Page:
An Experiential Exercise that Introduces the Concept of the Personal Ethical Threshold to Develop Moral Courage
David Bourget (Western Ontario)
David Chalmers (ANU, NYU)
Rafael De Clercq
Jack Alan Reynolds
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Journal of Business Ethics Education 2 (2):171-197 (2005)
This paper presents an experiential exercise introducing the concept of the personal ethical threshold (PET) to help explain why moral behavior does not always follow moral intention. An individual’s PET represents the individual’s vulnerability to situational factors, i.e., how little or much it takes for members of organizations to cross their proverbial line to act in a way they deem unethical. The PET reflects the interplay among the situation, the particular ethical issue, and the individual. Exploring the PET can help account for why some people are sometimes able to withstand substantial organizational pressures to behave in congruence with their ethical intentions, whereas others crumble in the face of apparently minimal situational forces. We hope that students’ exposure to and subsequent reflection upon their PET, by means of the exercise we present, will foster the development of their moral courage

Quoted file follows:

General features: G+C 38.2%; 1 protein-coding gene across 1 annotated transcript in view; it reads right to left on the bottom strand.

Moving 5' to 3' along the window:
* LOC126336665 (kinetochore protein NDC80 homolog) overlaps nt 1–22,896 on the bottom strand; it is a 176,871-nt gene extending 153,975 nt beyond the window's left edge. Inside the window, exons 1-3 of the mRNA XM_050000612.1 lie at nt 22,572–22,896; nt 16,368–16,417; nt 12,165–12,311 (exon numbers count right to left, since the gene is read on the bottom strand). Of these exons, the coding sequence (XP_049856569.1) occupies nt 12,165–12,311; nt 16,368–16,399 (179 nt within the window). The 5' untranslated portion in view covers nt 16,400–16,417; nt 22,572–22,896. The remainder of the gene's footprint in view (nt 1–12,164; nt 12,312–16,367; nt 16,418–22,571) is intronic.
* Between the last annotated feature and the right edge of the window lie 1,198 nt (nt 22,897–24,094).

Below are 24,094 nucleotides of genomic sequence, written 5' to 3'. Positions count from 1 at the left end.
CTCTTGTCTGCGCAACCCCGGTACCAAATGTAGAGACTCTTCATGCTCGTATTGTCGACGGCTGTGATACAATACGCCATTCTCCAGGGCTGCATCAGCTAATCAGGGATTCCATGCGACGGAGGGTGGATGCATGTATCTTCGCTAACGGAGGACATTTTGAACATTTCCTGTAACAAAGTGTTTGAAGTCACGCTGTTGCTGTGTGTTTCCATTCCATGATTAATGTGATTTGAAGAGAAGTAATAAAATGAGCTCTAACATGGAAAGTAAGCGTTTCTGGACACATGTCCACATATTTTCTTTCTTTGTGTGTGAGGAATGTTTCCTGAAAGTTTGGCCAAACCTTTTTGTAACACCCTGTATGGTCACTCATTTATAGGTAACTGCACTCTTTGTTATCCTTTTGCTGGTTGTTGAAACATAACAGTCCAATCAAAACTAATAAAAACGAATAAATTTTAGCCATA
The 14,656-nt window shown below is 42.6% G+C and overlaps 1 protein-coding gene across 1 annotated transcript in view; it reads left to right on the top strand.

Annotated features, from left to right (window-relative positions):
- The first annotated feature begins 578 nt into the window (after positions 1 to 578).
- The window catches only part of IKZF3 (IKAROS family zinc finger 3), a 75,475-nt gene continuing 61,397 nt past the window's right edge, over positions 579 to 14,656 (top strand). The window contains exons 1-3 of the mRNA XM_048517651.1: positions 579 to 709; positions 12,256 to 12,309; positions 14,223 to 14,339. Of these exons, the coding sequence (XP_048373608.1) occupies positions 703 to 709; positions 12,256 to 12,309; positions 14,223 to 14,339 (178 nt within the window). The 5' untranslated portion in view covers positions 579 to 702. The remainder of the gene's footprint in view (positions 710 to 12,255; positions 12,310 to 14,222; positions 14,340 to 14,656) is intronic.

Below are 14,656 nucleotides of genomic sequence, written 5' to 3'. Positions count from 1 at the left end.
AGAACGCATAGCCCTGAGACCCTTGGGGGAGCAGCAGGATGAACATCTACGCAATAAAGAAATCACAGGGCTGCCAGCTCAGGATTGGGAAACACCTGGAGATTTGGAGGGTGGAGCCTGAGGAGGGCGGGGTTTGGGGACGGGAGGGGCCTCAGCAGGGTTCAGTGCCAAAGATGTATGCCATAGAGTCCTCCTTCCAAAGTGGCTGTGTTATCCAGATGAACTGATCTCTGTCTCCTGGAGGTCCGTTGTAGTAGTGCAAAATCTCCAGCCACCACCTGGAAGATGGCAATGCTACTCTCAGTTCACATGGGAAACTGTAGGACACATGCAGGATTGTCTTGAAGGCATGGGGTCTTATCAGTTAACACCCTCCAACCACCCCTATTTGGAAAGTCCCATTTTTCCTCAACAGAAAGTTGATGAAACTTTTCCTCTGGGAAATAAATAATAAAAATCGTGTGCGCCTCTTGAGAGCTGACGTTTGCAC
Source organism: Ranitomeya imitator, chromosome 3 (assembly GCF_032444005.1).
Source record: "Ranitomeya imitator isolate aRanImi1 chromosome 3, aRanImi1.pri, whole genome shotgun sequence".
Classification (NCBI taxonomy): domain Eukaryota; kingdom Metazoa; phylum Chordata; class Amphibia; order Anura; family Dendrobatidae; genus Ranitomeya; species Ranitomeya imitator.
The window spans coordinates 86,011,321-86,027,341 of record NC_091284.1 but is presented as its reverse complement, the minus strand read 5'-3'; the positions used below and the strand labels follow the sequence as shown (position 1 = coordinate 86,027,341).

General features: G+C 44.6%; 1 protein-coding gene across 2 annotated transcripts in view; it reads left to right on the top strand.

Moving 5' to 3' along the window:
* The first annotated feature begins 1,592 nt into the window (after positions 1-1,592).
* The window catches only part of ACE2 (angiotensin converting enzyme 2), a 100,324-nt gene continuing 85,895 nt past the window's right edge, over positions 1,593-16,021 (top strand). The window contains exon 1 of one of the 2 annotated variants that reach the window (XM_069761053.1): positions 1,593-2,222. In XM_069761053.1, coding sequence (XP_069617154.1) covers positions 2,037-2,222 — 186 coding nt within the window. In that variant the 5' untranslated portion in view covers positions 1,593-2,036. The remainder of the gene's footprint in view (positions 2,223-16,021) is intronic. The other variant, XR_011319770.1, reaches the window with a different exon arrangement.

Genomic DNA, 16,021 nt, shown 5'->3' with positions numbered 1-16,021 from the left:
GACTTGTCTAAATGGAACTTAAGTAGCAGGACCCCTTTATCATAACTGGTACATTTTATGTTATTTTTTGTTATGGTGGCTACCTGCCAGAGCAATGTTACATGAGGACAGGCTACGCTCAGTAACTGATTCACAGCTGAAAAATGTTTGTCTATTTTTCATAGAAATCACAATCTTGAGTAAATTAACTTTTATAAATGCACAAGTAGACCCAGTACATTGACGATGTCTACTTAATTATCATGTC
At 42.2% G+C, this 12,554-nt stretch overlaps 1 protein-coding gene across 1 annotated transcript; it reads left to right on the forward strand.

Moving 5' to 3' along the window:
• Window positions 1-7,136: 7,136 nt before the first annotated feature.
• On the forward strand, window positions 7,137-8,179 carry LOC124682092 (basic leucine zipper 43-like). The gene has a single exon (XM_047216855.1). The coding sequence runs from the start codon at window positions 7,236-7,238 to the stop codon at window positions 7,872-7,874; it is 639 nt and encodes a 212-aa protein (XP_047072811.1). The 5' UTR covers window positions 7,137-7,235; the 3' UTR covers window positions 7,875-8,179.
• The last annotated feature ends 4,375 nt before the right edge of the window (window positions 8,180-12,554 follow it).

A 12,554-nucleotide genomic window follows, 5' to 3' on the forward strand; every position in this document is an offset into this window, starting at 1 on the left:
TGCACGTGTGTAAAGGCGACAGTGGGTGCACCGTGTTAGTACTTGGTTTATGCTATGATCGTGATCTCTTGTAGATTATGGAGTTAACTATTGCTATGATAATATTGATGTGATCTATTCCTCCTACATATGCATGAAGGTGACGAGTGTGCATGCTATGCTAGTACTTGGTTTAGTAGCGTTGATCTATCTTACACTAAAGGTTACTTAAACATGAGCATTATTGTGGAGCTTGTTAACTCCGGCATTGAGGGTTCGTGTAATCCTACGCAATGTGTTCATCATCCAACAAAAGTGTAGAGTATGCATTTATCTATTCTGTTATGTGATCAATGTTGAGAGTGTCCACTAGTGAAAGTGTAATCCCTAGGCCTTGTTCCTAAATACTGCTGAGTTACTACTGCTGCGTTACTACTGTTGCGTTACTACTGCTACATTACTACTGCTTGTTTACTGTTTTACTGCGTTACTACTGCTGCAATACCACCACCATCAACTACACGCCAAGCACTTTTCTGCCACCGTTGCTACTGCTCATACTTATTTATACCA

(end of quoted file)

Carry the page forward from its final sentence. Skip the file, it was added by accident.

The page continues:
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Larry A. Floyd, Feng Xu, Ryan Atkins & Cam Caldwell (2013). Ethical Outcomes and Business Ethics: Toward Improving Business Ethics Education. Journal of Business Ethics 117 (4):753-776.
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